Eleanor Hinder

Eleanor Mary Hinder (1893-1963), international public servant, was born on 19 January 1893 at Maitland, New South Wales, third daughter of Sarah Florence (born Mills) and John Hinder, headmaster. Educated at Maitland West Girls' High School, Teachers' College and the University of Sydney (BSc 1914), she taught biology at North Sydney Girls' High and gave tutorials for the Workers' Educational Association. She held office in the Student Christian Movement and the Women Graduates' Association.

In 1919 Eleanor Hinder was appointed welfare superintendent at Farmer & Co. Ltd, one of the first such appointments by an Australian firm. She advised on training and placements, formed a social club, and with Jean Stevenson from the Young Women's Christian Association founded the City Girls Amateur Sports Association. While promoting loyalty to the company she also encouraged its young female employees to use leisure constructively and to keep fit. During the inquiry into the minimum wage she opposed employer submissions for a reduction, mobilising National Council of Women support: '. . . to safeguard the moral and spiritual issues in the lives of women it is inadvisable that the Basic Wage for women descend below the present rate of 2 pound 1 shilling a week'.

In 1924 Eleanor travelled overseas to investigate industrial welfare in America and Europe where she studied the work of the International Labour Organisation. She attended the Congress of the International Federation of University Women in Oslo. En route she visited Shanghai at the invitation of the YWCA in China. In 1926 she resigned from Farmers to go to China for two years on a Rockefeller fellowship. There had been recent industrial trouble in Shanghai; the British dominated Shanghai Municipal Council resisted any regulation of labour and the extra-territorial status of the International Settlement prevented Chinese labour laws from operating within the Settlement.

Eleanor became a publicist for regulation, especially in regard to the employment of women and children. Her meeting with A. Viola Smith, an American assistant trade commissioner, led to an intimate lifelong friendship. In 1928 Eleanor was a delegate to the Pan Pacific Women's Conference in Honolulu. On a visit home she published a series of articles on 'rebuilding' China. She went as Australian delegate to the Kyoto conference of the Institute of Pacific Relations (1929) and resumed her work in China. After another study trip to America and Europe in 1932, she was appointed chief of Shanghai Municipality's newly created Industrial Division. Though Chinese labour law remained unenforceable, she effected some improvements in health and safety and industrial training. After the Japanese invasion of China in 1937, care of orphans became her main work. When Australia was drawn into the war in 1941, Hinder became a prisoner of war but was repatriated in 1942, to London, where she joined the British Foreign Office and was sent to Montreal to work for the International Labour Organisation.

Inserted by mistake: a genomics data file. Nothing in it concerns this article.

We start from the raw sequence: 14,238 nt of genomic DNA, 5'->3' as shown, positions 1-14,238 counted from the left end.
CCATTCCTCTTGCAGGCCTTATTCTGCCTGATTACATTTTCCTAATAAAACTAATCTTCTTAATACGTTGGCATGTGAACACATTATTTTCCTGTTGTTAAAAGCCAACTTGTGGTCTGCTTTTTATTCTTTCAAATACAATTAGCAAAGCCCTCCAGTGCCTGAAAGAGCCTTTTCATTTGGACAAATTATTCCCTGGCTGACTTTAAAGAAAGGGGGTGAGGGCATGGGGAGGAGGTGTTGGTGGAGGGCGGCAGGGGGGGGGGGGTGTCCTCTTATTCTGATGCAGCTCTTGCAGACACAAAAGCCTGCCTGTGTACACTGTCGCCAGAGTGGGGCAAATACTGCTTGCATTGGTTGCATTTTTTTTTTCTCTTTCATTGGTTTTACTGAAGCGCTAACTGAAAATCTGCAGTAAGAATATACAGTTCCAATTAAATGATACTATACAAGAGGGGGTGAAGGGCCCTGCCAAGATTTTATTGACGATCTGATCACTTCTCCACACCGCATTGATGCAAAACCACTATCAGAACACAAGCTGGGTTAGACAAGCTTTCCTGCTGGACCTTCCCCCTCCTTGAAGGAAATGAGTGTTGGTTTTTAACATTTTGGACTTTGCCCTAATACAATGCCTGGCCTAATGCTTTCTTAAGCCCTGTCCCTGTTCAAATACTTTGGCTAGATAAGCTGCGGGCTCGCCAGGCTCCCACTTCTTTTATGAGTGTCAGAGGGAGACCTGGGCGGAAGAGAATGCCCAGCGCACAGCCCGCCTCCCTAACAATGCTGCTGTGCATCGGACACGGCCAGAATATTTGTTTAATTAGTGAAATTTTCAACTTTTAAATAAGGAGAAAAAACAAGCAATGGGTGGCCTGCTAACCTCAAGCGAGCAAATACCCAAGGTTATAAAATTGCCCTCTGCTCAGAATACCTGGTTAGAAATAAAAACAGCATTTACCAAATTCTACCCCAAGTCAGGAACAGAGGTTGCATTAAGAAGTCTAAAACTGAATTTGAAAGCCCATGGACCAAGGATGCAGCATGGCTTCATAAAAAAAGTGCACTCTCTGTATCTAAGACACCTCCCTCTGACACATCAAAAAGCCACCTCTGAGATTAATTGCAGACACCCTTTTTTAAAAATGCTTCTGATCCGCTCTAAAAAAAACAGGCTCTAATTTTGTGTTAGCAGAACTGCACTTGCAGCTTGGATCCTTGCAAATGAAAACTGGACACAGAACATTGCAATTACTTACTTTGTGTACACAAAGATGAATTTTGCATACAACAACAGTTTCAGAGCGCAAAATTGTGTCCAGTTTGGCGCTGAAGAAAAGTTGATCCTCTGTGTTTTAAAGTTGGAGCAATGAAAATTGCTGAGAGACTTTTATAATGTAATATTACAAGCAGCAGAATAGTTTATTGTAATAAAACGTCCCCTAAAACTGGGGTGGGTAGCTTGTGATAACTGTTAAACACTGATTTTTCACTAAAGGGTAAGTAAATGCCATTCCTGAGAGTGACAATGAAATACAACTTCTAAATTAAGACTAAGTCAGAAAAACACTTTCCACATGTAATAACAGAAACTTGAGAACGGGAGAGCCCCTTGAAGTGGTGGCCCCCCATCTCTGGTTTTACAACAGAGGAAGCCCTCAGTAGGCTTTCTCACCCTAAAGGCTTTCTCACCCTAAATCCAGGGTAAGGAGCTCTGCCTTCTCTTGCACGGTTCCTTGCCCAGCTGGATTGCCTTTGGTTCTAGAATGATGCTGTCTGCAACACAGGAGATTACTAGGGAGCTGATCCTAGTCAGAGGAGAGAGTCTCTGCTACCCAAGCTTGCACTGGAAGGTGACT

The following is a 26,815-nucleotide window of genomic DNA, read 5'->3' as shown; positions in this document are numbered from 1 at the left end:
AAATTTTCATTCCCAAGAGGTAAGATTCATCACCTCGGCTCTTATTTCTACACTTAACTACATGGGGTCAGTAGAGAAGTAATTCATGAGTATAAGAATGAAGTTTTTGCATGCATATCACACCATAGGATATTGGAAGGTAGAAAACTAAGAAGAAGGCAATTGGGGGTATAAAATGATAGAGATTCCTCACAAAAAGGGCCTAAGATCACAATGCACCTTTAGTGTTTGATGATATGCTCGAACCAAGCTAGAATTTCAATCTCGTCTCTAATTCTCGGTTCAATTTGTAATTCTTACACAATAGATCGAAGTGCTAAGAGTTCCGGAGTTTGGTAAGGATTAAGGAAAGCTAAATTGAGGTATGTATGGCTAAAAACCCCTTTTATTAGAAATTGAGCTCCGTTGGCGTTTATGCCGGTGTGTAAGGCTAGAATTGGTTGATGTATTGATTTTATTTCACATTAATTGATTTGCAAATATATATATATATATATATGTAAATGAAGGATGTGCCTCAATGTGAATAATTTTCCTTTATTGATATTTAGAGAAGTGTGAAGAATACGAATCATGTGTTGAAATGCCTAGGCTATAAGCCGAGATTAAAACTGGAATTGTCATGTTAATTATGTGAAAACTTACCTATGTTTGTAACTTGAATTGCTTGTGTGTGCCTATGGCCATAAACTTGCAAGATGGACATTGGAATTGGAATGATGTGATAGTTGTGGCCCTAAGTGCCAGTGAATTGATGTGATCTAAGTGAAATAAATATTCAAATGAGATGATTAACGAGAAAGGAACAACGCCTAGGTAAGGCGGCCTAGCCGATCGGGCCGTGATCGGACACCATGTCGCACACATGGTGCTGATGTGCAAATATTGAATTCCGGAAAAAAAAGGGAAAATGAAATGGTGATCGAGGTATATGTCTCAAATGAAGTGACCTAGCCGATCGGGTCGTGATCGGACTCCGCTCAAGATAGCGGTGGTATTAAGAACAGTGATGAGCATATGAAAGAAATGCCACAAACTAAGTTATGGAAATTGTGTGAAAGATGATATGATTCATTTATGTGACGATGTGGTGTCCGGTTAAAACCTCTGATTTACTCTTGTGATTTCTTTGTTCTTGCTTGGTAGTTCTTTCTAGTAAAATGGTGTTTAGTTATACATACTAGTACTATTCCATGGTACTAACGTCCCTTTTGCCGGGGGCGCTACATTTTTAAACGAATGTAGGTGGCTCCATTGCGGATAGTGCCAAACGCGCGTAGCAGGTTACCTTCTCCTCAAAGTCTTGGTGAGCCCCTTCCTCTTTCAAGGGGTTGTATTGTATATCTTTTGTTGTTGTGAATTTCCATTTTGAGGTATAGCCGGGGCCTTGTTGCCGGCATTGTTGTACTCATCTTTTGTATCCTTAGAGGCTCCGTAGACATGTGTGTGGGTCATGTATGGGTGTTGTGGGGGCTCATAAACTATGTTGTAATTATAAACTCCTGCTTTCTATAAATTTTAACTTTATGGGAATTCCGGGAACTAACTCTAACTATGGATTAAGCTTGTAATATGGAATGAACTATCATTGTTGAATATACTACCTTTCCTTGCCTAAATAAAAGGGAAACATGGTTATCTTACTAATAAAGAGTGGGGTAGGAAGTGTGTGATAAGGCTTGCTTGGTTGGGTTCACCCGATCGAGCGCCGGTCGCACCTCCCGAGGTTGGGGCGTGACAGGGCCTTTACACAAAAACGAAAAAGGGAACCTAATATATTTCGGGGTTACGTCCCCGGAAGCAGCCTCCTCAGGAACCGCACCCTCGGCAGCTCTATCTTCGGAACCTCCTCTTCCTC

Her appointment in 1944 as British representative on the Far Eastern subcommittee of the United Nations Relief and Rehabilitation Association Technical Committee marks the beginning of a distinguished career with the United Nations. She was appointed OBE in 1950. In 1951 she resigned from the Foreign Office to become chief of the Project Planning Division of the Technical Assistance Administration of the United Nations for Asia and the Far East, becoming chief of operations in l953. She was officially retired in 1956 and, failing in an attempt to secure American citizenship, established a home in Sydney with her friend Viola Smith, but she continued her work for the United Nations under contract. On her way to New York on 10 April 1963 she died at San Francisco of coronary occlusion. Some of her fine collection of Chinese ceramics went to the Art Gallery of New South Wales. In 1975 with funds from the National Advisory Council for International Women's Year, Viola Smith published Women in Australian Parliaments and Local Government Past and Present. When Viola died in 1976 she bequeathed an award for a biography to be written of her friend.

Meredith Foley and Heather Radi

Frances Wheelhouse Eleanor Mary Hinder 1978.